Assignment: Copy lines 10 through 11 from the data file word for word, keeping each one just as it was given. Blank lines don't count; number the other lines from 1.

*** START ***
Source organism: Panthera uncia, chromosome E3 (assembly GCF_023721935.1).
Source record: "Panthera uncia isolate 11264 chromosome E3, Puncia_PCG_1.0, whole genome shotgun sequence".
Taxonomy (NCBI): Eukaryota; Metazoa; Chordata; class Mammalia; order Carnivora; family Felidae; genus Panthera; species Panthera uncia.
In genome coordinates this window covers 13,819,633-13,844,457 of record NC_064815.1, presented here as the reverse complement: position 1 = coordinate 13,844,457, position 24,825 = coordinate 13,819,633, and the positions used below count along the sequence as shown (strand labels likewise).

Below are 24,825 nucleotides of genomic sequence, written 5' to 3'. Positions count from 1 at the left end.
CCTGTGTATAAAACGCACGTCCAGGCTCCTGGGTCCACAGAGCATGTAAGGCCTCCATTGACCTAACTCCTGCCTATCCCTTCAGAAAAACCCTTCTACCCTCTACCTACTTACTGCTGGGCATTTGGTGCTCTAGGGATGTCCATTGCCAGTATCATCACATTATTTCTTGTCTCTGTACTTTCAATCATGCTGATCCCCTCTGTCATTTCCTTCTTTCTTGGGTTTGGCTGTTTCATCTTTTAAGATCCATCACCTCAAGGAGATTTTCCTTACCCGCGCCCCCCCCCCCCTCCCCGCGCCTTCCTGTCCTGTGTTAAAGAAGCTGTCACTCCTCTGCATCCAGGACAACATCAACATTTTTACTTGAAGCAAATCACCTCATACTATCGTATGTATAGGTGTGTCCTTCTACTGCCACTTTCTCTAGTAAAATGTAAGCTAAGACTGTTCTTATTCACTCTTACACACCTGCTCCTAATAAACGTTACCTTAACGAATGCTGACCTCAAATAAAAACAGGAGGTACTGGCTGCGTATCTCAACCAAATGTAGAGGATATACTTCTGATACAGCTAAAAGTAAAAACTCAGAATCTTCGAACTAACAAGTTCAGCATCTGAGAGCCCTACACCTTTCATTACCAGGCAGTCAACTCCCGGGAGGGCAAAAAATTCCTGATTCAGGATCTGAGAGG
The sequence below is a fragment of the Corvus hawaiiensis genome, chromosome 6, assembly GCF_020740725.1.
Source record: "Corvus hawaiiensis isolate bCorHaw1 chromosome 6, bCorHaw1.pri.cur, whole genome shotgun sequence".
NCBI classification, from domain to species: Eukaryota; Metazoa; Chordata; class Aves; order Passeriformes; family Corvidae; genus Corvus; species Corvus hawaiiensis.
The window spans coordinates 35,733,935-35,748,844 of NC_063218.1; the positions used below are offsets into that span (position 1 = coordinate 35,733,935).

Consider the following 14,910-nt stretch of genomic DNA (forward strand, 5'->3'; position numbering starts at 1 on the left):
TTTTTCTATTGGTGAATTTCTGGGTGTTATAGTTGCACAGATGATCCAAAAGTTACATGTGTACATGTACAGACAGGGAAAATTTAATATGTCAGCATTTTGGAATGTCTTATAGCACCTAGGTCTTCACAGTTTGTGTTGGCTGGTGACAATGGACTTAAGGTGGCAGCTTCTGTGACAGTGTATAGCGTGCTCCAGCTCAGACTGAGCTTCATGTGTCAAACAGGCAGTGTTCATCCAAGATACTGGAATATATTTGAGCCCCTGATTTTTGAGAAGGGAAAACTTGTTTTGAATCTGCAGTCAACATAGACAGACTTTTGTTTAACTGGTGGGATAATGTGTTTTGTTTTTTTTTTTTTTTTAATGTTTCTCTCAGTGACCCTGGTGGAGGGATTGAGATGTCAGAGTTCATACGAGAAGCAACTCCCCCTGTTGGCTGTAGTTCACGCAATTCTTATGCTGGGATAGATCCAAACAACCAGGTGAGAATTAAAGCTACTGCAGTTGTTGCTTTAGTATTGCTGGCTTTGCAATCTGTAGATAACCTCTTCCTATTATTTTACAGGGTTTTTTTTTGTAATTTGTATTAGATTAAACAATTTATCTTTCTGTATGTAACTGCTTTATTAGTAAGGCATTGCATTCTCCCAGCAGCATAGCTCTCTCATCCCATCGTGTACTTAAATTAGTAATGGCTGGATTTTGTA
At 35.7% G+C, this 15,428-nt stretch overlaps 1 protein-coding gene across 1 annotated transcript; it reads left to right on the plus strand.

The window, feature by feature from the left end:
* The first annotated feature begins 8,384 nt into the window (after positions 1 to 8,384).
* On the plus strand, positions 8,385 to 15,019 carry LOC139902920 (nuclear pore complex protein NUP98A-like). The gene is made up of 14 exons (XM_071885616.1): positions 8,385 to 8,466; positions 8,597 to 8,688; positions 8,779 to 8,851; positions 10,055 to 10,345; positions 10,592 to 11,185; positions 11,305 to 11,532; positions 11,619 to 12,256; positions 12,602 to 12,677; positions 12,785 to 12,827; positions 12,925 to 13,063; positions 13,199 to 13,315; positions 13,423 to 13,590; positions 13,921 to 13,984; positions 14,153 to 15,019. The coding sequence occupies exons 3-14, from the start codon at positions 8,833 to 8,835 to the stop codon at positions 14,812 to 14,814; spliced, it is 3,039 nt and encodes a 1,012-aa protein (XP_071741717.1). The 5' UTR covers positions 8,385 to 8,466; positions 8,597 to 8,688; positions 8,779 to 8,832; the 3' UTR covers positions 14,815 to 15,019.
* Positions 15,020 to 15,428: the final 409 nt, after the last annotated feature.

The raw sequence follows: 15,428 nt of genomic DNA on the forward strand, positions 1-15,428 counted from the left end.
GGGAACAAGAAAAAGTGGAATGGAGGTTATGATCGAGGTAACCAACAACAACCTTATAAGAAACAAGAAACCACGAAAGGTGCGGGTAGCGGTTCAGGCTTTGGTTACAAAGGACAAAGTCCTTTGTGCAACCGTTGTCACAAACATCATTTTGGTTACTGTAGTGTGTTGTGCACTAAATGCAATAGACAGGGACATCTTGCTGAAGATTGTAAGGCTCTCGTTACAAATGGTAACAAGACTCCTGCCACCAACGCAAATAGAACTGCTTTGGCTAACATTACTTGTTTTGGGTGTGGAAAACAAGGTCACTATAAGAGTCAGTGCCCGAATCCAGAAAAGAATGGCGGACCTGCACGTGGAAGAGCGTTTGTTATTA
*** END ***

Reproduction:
The window spans coordinates 35,733,935-35,748,844 of NC_063218.1; the positions used below are offsets into that span (position 1 = coordinate 35,733,935).

Consider the following 14,910-nt stretch of genomic DNA (forward strand, 5'->3'; position numbering starts at 1 on the left):